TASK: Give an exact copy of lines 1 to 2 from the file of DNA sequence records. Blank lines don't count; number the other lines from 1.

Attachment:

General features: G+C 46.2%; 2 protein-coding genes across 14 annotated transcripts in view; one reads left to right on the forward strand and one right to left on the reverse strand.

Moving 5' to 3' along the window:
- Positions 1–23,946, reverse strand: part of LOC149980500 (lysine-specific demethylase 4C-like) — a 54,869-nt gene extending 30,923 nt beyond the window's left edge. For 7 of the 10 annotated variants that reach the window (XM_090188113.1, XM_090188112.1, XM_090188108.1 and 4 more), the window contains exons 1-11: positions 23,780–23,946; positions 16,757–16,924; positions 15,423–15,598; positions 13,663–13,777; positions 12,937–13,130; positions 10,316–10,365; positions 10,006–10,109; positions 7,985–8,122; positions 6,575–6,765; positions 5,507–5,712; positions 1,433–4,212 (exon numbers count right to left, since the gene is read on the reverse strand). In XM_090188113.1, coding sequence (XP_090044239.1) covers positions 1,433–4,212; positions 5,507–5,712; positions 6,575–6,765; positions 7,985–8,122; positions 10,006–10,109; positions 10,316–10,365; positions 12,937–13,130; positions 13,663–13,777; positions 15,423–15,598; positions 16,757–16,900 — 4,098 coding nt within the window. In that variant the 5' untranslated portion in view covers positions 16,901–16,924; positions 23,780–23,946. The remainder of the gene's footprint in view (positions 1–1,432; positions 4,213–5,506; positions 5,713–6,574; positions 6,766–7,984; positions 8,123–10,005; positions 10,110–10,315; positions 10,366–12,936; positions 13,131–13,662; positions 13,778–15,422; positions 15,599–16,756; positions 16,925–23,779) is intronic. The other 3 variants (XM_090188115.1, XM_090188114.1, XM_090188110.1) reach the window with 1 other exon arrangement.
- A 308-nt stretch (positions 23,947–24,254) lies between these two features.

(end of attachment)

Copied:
General features: G+C 46.2%; 2 protein-coding genes across 14 annotated transcripts in view; one reads left to right on the forward strand and one right to left on the reverse strand.

Moving 5' to 3' along the window: